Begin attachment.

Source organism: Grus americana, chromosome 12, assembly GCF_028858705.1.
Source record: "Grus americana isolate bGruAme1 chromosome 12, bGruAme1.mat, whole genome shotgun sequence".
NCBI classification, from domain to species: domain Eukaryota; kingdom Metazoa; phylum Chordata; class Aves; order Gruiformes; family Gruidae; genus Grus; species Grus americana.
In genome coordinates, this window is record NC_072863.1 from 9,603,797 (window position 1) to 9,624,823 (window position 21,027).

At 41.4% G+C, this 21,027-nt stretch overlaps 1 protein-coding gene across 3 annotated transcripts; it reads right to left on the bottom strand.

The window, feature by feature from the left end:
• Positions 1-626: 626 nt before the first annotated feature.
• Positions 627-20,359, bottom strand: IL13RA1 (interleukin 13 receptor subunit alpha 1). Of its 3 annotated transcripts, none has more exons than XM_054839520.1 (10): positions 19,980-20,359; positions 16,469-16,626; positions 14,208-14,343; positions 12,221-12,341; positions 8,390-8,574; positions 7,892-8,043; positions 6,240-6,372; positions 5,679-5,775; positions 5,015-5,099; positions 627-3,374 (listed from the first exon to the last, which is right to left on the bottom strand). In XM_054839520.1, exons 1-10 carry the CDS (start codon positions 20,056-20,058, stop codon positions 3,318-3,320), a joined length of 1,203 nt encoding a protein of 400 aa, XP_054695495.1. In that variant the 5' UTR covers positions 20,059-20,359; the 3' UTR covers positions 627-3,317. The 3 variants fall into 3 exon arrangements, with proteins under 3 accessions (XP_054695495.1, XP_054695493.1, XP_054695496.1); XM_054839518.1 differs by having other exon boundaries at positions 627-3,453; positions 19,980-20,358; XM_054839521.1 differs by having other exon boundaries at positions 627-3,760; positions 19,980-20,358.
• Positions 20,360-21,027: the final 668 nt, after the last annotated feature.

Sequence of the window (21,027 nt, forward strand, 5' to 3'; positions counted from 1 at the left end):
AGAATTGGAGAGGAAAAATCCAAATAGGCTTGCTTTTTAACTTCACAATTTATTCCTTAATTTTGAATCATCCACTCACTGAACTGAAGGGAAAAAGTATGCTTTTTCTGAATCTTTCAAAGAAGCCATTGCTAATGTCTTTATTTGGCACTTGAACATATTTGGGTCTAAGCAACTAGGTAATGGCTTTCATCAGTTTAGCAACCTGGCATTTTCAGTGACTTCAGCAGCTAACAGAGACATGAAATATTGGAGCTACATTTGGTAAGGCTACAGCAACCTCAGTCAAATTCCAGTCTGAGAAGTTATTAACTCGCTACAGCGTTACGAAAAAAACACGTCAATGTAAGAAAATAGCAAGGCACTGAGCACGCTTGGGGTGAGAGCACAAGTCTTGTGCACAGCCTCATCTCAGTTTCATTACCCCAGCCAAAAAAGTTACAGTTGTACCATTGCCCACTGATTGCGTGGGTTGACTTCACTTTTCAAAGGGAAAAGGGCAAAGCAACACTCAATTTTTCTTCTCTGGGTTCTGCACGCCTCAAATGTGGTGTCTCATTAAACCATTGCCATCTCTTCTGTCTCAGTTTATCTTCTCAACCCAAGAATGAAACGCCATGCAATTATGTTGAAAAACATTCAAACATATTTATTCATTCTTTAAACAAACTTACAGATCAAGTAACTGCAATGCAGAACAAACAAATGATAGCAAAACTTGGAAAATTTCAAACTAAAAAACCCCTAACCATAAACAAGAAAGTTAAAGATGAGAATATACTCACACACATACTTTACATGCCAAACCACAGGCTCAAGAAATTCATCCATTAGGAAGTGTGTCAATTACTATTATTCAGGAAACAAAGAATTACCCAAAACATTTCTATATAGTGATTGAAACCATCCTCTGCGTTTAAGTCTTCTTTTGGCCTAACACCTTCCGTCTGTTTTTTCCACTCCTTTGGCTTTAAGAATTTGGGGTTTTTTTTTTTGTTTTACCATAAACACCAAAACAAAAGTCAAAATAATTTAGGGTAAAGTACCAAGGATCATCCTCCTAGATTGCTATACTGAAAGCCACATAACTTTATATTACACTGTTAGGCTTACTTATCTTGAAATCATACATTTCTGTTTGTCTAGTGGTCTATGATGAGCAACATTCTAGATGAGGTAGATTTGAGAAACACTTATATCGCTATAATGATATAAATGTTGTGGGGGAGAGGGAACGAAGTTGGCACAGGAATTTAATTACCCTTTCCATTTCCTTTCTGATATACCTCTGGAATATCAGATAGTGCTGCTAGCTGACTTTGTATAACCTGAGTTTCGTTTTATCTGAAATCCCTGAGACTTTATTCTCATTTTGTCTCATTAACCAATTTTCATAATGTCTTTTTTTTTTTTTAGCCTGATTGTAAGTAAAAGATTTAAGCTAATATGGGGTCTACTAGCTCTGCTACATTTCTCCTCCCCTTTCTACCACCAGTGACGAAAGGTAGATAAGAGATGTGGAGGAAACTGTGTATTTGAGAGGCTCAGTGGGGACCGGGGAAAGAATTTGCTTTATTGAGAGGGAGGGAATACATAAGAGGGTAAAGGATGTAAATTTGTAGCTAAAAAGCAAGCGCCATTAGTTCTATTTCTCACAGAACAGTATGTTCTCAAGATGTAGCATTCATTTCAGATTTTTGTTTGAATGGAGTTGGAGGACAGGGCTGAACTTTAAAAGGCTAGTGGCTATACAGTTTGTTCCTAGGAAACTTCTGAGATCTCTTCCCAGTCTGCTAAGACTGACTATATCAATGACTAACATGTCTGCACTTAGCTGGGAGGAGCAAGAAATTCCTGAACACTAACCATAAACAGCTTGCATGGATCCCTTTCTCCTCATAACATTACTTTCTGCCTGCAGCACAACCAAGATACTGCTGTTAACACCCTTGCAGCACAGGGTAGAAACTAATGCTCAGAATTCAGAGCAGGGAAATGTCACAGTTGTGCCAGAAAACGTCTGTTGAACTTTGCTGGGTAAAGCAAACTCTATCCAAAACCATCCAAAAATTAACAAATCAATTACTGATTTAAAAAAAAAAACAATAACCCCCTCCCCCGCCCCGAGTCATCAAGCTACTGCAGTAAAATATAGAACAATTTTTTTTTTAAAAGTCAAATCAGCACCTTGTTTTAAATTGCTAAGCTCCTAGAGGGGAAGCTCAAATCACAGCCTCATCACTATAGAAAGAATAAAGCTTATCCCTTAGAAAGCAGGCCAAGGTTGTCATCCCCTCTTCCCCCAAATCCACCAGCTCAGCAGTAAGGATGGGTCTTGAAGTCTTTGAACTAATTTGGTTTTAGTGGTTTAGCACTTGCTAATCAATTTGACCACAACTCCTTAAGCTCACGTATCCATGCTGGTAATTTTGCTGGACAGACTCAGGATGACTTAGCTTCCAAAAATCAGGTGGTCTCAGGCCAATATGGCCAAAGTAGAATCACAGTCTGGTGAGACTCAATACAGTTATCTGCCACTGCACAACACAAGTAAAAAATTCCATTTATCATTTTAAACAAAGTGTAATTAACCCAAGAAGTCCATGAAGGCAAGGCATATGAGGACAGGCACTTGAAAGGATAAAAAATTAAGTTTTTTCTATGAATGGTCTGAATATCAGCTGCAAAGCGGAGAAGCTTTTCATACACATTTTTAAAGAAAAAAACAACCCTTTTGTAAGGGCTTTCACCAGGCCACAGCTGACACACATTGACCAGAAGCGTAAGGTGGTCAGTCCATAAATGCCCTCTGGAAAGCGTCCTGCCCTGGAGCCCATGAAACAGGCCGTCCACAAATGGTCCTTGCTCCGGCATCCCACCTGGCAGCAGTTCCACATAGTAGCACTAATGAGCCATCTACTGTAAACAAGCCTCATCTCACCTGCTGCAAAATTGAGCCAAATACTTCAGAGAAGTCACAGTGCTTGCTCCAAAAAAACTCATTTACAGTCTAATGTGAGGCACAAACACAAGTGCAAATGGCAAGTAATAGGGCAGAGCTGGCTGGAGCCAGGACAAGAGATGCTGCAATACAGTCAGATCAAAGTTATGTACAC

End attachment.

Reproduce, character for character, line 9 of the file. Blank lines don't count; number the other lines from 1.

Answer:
• Positions 20,360-21,027: the final 668 nt, after the last annotated feature.